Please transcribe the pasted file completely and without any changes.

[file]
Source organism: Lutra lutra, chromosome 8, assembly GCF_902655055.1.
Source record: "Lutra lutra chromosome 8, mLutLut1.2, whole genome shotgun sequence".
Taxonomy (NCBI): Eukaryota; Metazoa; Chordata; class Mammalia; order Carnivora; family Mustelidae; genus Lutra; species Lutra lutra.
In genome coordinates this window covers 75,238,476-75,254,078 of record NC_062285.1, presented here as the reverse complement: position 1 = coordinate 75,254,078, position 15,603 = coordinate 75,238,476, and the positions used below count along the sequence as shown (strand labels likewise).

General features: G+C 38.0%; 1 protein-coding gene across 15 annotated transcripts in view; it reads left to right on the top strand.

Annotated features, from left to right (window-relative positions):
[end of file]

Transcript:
Source organism: Lutra lutra, chromosome 8, assembly GCF_902655055.1.
Source record: "Lutra lutra chromosome 8, mLutLut1.2, whole genome shotgun sequence".
Taxonomy (NCBI): Eukaryota; Metazoa; Chordata; class Mammalia; order Carnivora; family Mustelidae; genus Lutra; species Lutra lutra.
In genome coordinates this window covers 75,238,476-75,254,078 of record NC_062285.1, presented here as the reverse complement: position 1 = coordinate 75,254,078, position 15,603 = coordinate 75,238,476, and the positions used below count along the sequence as shown (strand labels likewise).

General features: G+C 38.0%; 1 protein-coding gene across 15 annotated transcripts in view; it reads left to right on the top strand.

Annotated features, from left to right (window-relative positions):